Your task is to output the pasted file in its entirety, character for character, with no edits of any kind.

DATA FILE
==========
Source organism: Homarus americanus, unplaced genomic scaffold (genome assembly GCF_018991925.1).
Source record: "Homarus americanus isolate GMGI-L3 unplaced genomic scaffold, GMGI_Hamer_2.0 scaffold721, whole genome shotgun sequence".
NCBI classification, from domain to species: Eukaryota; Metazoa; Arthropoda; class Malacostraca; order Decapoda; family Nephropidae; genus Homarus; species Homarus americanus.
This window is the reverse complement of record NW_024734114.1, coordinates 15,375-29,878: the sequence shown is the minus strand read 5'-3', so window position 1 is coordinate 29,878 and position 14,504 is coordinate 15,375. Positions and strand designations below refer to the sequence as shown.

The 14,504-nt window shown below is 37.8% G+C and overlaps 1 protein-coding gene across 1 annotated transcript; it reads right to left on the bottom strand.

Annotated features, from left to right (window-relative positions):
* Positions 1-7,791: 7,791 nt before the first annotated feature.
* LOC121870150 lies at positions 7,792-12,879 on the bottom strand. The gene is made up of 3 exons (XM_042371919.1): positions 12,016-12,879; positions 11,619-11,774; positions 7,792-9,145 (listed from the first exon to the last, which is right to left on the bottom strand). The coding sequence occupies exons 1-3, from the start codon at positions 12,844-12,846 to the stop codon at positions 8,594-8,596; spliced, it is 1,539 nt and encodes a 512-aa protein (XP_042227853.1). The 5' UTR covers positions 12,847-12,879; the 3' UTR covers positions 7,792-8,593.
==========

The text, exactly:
Source organism: Homarus americanus, unplaced genomic scaffold (genome assembly GCF_018991925.1).
Source record: "Homarus americanus isolate GMGI-L3 unplaced genomic scaffold, GMGI_Hamer_2.0 scaffold721, whole genome shotgun sequence".
NCBI classification, from domain to species: Eukaryota; Metazoa; Arthropoda; class Malacostraca; order Decapoda; family Nephropidae; genus Homarus; species Homarus americanus.
This window is the reverse complement of record NW_024734114.1, coordinates 15,375-29,878: the sequence shown is the minus strand read 5'-3', so window position 1 is coordinate 29,878 and position 14,504 is coordinate 15,375. Positions and strand designations below refer to the sequence as shown.

The 14,504-nt window shown below is 37.8% G+C and overlaps 1 protein-coding gene across 1 annotated transcript; it reads right to left on the bottom strand.

Annotated features, from left to right (window-relative positions):
* Positions 1-7,791: 7,791 nt before the first annotated feature.
* LOC121870150 lies at positions 7,792-12,879 on the bottom strand. The gene is made up of 3 exons (XM_042371919.1): positions 12,016-12,879; positions 11,619-11,774; positions 7,792-9,145 (listed from the first exon to the last, which is right to left on the bottom strand). The coding sequence occupies exons 1-3, from the start codon at positions 12,844-12,846 to the stop codon at positions 8,594-8,596; spliced, it is 1,539 nt and encodes a 512-aa protein (XP_042227853.1). The 5' UTR covers positions 12,847-12,879; the 3' UTR covers positions 7,792-8,593.